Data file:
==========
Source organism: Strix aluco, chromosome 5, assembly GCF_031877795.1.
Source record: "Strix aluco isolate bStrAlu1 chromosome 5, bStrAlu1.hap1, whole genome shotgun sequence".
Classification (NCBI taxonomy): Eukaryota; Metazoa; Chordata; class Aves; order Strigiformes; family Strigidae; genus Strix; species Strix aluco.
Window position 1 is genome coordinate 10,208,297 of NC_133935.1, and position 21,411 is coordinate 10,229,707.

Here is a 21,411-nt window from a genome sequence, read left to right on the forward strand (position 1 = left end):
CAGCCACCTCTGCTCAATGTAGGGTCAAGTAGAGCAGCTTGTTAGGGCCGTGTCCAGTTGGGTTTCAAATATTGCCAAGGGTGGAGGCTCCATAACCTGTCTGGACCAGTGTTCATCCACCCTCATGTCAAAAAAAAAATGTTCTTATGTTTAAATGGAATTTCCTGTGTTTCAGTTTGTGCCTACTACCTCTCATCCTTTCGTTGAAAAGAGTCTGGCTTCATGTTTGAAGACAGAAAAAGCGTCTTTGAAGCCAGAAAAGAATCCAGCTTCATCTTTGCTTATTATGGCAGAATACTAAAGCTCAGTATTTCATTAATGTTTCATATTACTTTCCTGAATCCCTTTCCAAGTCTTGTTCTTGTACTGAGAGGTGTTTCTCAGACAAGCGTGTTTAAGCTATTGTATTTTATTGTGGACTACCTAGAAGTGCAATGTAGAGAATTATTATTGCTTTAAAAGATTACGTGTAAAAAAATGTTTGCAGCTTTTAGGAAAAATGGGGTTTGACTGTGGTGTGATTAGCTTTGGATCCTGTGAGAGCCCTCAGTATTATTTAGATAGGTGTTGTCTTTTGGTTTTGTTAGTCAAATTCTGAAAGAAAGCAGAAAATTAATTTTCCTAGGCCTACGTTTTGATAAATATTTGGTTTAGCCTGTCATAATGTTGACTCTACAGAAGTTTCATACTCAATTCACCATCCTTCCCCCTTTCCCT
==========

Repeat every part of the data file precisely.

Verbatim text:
Source organism: Strix aluco, chromosome 5, assembly GCF_031877795.1.
Source record: "Strix aluco isolate bStrAlu1 chromosome 5, bStrAlu1.hap1, whole genome shotgun sequence".
Classification (NCBI taxonomy): Eukaryota; Metazoa; Chordata; class Aves; order Strigiformes; family Strigidae; genus Strix; species Strix aluco.
Window position 1 is genome coordinate 10,208,297 of NC_133935.1, and position 21,411 is coordinate 10,229,707.

Here is a 21,411-nt window from a genome sequence, read left to right on the forward strand (position 1 = left end):
CAGCCACCTCTGCTCAATGTAGGGTCAAGTAGAGCAGCTTGTTAGGGCCGTGTCCAGTTGGGTTTCAAATATTGCCAAGGGTGGAGGCTCCATAACCTGTCTGGACCAGTGTTCATCCACCCTCATGTCAAAAAAAAAATGTTCTTATGTTTAAATGGAATTTCCTGTGTTTCAGTTTGTGCCTACTACCTCTCATCCTTTCGTTGAAAAGAGTCTGGCTTCATGTTTGAAGACAGAAAAAGCGTCTTTGAAGCCAGAAAAGAATCCAGCTTCATCTTTGCTTATTATGGCAGAATACTAAAGCTCAGTATTTCATTAATGTTTCATATTACTTTCCTGAATCCCTTTCCAAGTCTTGTTCTTGTACTGAGAGGTGTTTCTCAGACAAGCGTGTTTAAGCTATTGTATTTTATTGTGGACTACCTAGAAGTGCAATGTAGAGAATTATTATTGCTTTAAAAGATTACGTGTAAAAAAATGTTTGCAGCTTTTAGGAAAAATGGGGTTTGACTGTGGTGTGATTAGCTTTGGATCCTGTGAGAGCCCTCAGTATTATTTAGATAGGTGTTGTCTTTTGGTTTTGTTAGTCAAATTCTGAAAGAAAGCAGAAAATTAATTTTCCTAGGCCTACGTTTTGATAAATATTTGGTTTAGCCTGTCATAATGTTGACTCTACAGAAGTTTCATACTCAATTCACCATCCTTCCCCCTTTCCCT